Gayndah, Queensland’s oldest town, would have seen many things over its 170-year history, but this year marked the first time military bridges spanned its section of the Burnett River for an Australian Army training exercise.

Soldiers from 2nd Combat Engineer Regiment (2CER) brought the improved ribbon bridge and medium-girder bridge to the town, located four hours northwest of Brisbane for Exercise Sapper Span in August and September.

The three-week exercise allowed troops to further develop the regiment’s bridging and watermanship capabilities.

Soldiers from the 2nd Combat Engineer Regiment build the medium-girder gridge during Exercise Sapper Span in Gayndah, Queensland. Photo: Warrant Officer Adam Keys

Lieutenant Dan Kierath said the river banks proved to be an ideal and non-scripted training location to execute independent troop level tasks.

“It has been a fantastic opportunity to conduct troop level training of a Royal Australian Engineers corps capability within a non-defence training area, which has been well received by the soldiers,” he said.

As well as improving troop technical skills, the exercise also focused on development of lance corporals and corporals and training for potential humanitarian assistance and disaster relief in regional communities.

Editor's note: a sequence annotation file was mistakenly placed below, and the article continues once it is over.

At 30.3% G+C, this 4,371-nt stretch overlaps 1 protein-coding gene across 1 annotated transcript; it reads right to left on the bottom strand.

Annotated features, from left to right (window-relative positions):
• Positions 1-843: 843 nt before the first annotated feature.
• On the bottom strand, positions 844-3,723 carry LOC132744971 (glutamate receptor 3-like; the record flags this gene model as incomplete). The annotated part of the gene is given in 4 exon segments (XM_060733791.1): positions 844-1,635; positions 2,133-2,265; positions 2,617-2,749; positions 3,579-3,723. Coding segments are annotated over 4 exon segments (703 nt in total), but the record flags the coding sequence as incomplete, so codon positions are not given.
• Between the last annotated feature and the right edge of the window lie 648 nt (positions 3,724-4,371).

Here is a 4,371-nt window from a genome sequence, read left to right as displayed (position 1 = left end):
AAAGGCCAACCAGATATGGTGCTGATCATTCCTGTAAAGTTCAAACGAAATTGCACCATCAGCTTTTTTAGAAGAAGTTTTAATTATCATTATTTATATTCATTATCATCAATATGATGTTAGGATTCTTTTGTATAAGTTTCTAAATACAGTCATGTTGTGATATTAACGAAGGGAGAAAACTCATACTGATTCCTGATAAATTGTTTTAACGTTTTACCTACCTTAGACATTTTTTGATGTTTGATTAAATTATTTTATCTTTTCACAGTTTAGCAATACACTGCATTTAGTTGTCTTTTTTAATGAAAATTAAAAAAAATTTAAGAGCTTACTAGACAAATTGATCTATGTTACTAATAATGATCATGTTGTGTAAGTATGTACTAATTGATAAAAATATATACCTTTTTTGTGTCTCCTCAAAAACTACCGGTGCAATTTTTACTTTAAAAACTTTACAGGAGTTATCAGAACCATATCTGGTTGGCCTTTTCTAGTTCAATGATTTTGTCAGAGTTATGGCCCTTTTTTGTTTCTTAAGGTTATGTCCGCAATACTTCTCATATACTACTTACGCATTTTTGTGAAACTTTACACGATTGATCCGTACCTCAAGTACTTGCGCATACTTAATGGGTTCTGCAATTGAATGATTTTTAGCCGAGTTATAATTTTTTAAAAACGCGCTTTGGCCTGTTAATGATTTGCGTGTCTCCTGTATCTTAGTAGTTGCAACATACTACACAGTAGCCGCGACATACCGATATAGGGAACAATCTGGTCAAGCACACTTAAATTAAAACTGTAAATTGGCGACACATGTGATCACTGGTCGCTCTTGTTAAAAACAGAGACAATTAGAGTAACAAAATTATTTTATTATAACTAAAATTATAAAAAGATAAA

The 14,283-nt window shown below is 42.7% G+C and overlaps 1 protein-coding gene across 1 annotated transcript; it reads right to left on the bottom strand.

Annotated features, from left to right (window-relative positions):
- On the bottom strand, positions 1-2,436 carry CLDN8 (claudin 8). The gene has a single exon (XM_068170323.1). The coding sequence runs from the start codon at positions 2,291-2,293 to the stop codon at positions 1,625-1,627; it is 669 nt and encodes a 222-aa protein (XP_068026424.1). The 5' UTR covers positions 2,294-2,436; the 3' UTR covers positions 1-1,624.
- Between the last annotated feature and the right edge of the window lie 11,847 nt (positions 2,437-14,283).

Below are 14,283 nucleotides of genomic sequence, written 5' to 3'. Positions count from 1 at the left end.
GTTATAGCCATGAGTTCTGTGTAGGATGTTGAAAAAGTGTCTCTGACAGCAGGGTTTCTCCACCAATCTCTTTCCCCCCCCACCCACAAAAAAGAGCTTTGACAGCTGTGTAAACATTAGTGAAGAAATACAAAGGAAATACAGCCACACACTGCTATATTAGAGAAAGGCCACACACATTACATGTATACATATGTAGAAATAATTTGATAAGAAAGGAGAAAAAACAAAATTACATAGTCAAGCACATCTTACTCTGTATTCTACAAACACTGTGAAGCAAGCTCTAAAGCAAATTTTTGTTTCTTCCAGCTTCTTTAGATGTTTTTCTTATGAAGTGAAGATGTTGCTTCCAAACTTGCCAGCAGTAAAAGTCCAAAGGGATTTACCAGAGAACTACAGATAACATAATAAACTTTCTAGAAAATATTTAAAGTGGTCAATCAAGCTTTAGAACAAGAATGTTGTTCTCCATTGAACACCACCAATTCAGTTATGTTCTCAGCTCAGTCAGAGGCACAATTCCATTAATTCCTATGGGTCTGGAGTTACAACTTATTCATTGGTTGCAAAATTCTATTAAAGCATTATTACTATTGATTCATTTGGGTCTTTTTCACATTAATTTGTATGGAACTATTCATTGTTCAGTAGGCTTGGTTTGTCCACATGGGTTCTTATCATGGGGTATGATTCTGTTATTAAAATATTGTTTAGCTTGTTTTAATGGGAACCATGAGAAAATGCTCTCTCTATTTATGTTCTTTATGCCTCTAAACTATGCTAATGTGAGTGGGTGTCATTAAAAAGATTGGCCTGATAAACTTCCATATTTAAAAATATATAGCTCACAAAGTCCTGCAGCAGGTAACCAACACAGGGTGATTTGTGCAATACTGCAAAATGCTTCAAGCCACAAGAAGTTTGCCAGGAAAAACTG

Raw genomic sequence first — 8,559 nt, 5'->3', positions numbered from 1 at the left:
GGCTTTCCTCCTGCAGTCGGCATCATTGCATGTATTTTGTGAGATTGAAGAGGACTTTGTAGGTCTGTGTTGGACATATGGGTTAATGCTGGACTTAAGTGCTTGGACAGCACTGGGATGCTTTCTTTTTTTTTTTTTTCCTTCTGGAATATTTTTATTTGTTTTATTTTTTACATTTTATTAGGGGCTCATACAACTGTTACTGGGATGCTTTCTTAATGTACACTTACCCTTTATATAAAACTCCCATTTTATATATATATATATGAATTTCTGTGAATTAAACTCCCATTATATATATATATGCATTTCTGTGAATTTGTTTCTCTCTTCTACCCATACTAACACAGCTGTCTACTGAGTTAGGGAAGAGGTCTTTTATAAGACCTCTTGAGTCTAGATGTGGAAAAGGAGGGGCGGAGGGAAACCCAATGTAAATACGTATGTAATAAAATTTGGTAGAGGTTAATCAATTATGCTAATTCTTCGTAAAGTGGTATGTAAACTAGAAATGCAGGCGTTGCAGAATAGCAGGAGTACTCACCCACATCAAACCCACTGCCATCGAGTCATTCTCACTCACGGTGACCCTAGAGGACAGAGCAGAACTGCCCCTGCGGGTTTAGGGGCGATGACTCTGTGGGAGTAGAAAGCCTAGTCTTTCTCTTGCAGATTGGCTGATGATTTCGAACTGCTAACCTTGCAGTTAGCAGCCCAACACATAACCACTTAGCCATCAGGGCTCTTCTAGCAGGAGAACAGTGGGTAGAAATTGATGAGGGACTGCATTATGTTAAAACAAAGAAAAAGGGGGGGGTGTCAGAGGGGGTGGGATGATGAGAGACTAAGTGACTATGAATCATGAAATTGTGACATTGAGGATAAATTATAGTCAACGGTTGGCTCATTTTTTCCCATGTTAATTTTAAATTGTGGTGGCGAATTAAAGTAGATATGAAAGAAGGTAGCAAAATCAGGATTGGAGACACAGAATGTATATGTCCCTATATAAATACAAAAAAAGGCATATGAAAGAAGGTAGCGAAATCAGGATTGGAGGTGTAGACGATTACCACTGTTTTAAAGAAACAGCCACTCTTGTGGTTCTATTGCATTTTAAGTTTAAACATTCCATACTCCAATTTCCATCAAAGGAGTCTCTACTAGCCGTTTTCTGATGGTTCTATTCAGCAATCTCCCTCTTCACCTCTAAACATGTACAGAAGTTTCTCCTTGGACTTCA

“Working in the community inspired pride, purpose and self-worth within each other and the community.”

Corporal Adam Dunemann said training in the community was beneficial.

“It’s good to be able to take the section out from scripted tasking,” he said.

“Working in the community inspired pride, purpose and self-worth within each other and the community.”

Seeing Army bridges being deployed proved a novel sight for Gayndah locals, with many observing from the river bank.

Sapper Paige Weddell said they appreciated local support and interest.

“Interacting with the public in uniform was a great experience, the interest they had in our involvement and training was refreshing,” she said.

Exercise Sapper Span was not simply a training activity for 2CER, but also an important community engagement opportunity.

"The Army is a direct reflection of the Australian people that we serve."

The regiment deployed trade members from the 24th Support Squadron to help with remediation works to improve the Jacob Moerland Memorial Park Reserve, named after Sapper Jacob Moerland, who was killed in action in Afghanistan in 2010.

Tradies created new concrete footpaths throughout the park and assisted in constructing a new footbridge.

During the exercise, the regiment resided in the Gayndah Showgrounds, allowing sappers to engage and interact daily with the local community.

The 10th Force Support Battalion once again provided six caterers who supported the Regiment from locally sourced produce and who also catered for community engagement events and barbecues.

Captain Chris Grimes, of the 7th Combat Engineer Squadron, led the exercise and said the Gayndah community was exceptionally welcoming.

“The Army is a direct reflection of the Australian people that we serve and to see soldiers training and interacting daily with a very welcoming, drought-affected regional community was a major touch point and just reinforced the positive impact that we can have,” he said.